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Constant stimulation is the name of the game on Junk Wagon. Trumpeter/composer John Daversa delivers nine pieces that reflect the hustle and bustle of today's world, without resorting to any big band clichés of yore.
Each composition, with the exception of the balladic "Most Of All," is a stylistic hybrid, where scattershot elements and shifting ideas make for a fascinating and unpredictable musical journey. Daversa's fearless exploration of the large group format takes him off the beaten path, as he creates bold and ballsy big band music for the modern epoch.
"The Bridge (Part 1)" serves as Daversa's opening salvo, where shredding guitar work, walls of harmonic sound, funky bass lines, rocking drums, frolicking upper winds, rap-like vocalizations from Katisse Buckingham, and punchy sound fragments come together to create the first of many wild rides. Daversa's big band writing is certainly busier than most, but information overload is rarely a concern. He pushes the limits, as amply demonstrated by his audacious EVI (Electric Valve Instrument) playing, but he's also cognizant of what those limits are. Trying to absorb everything that happens during some of these mile-a-minute numbers is impossible at first, but that's part of the power of this music. Repeated listening helps to reveal new wonders that initially whiz by at lightning speed, making them impossible to notice.
While the rapidly shifting pieces get the heart racing, they don't always remain memorable. In contrast, when Daversa chooses to revel in stylistic continuity, his music can leave an indelible imprint. The swampy "Your Mother" is a swaggering thrill ride that features fun riffing and noteworthy soloing from the members of the trombone section, guitarist Zane Carney and several others, while "Most Of All" is a beautiful, "relax and take time to smell the roses" kind of piece, which shows off Daversa's gentler side.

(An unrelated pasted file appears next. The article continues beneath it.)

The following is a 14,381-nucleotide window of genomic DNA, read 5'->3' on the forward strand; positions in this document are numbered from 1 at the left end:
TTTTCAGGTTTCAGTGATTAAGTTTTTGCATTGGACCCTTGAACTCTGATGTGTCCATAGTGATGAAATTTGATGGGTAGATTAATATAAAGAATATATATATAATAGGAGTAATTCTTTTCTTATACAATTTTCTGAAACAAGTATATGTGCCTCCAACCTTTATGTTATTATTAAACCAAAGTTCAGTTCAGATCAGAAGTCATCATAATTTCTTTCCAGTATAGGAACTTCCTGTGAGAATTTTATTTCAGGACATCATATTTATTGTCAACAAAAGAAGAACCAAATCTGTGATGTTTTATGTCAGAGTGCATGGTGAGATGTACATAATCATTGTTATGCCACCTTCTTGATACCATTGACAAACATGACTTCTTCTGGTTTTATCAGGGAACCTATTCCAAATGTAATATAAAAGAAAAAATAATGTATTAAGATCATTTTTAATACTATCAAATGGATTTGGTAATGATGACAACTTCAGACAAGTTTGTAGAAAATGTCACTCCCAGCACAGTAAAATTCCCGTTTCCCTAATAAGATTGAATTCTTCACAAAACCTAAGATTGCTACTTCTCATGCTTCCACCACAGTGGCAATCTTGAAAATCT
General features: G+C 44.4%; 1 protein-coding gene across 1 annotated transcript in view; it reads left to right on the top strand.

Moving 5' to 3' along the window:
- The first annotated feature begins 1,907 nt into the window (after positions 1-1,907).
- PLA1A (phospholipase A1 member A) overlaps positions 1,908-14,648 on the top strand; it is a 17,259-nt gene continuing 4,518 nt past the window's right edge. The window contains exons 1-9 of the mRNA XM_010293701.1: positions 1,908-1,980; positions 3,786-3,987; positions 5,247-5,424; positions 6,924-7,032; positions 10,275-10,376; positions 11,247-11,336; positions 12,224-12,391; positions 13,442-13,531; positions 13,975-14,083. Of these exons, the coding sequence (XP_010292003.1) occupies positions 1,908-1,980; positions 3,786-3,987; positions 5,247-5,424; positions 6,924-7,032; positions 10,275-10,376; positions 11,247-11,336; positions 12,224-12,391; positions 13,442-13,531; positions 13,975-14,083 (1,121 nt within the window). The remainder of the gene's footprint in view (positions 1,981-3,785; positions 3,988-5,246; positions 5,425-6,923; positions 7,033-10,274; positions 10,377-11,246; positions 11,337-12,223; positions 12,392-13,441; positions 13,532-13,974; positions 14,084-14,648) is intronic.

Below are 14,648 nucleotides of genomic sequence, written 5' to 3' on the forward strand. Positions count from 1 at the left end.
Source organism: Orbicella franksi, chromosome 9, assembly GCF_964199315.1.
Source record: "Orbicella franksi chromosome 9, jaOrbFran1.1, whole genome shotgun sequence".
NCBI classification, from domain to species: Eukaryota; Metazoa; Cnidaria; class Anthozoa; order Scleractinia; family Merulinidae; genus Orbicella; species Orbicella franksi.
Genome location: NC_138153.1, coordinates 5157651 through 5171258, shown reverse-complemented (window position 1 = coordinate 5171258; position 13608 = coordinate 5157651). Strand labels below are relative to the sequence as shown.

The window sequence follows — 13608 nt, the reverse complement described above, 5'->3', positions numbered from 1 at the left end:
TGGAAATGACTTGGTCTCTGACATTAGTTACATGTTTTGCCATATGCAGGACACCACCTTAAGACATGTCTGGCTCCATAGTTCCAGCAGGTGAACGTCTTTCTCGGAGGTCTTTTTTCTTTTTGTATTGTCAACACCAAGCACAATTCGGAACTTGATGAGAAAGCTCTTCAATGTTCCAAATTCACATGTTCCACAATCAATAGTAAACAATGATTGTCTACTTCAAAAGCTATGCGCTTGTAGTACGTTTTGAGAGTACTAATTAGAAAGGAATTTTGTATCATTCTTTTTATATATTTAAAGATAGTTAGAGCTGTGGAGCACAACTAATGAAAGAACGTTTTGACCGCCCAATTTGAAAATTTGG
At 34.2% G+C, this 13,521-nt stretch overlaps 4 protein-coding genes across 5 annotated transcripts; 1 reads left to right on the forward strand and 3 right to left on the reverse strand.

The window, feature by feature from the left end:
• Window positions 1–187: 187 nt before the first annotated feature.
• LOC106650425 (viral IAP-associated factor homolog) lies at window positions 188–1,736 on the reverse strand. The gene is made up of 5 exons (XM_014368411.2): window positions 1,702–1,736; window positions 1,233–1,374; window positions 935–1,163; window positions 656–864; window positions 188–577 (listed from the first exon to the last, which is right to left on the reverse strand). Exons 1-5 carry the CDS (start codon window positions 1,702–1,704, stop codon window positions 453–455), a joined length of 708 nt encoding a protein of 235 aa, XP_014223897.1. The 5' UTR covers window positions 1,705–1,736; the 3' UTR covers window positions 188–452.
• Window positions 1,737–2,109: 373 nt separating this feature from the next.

While most big bands basically have the same basic working parts, no two composers put them together in the same way, and John Daversa's designs are as unique as they come. Junk Wagon is bursting at the seams with originality, making it a joy to hear from the first notes to the last.
Track Listing: The Bridge (Part 1); The Bridge (Part 2); Junk Wagon; Camels; Internal; Most Of All; Cheeks; Your Mother; Don't Jive The Hitman.
Personnel: John Daversa: trumpet, Electric Valve Instrument (EVI), vocals, piano; Jeff Driskill: alto saxophone, piccolo, flute; Phil O'Connor: alto saxophone, clarinet, soprano saxophone; Tom Peterson: tenor saxophone, clarinet; John Yoakum: tenor saxophone, flute, oboe; Bob Carr: baritone saxophone, bass clarinet; Ron King: trumpet; Bijon Watson: trumpet; Glenda Smith: trumpet; Rob Schaer: trumpet; Bill Booth: trombone; Charlie Morillas: trombone; Paul Young: trombone; George Thatcher: bass trombone; Jeff Babko: piano, Rhodes, Hammond B3; Zane Carney: guitar; Jerry Watts: bass; Gene Coye: drums; Katisse Buckingham: tenor saxophone, flute, vocals, tambourine (1-4); Kevin Garren: alto saxophone, clarinet (4, 7); Nancy Newman: baritone saxophone (7); Michael Stever: trumpet (3, 7); T.J. Tesh: trumpet (3); Joey Sellers: trombone (7).
Year Released: 2011
| Record Label: BFM
| Style: Funk/Groove
I love jazz because it's so different than pop and has an emotional pull that other music does not have.
I was first exposed to jazz when I saw Dave Brubeck in 1974.
The first jazz record I bought was Bitches Brew by Miles Davis.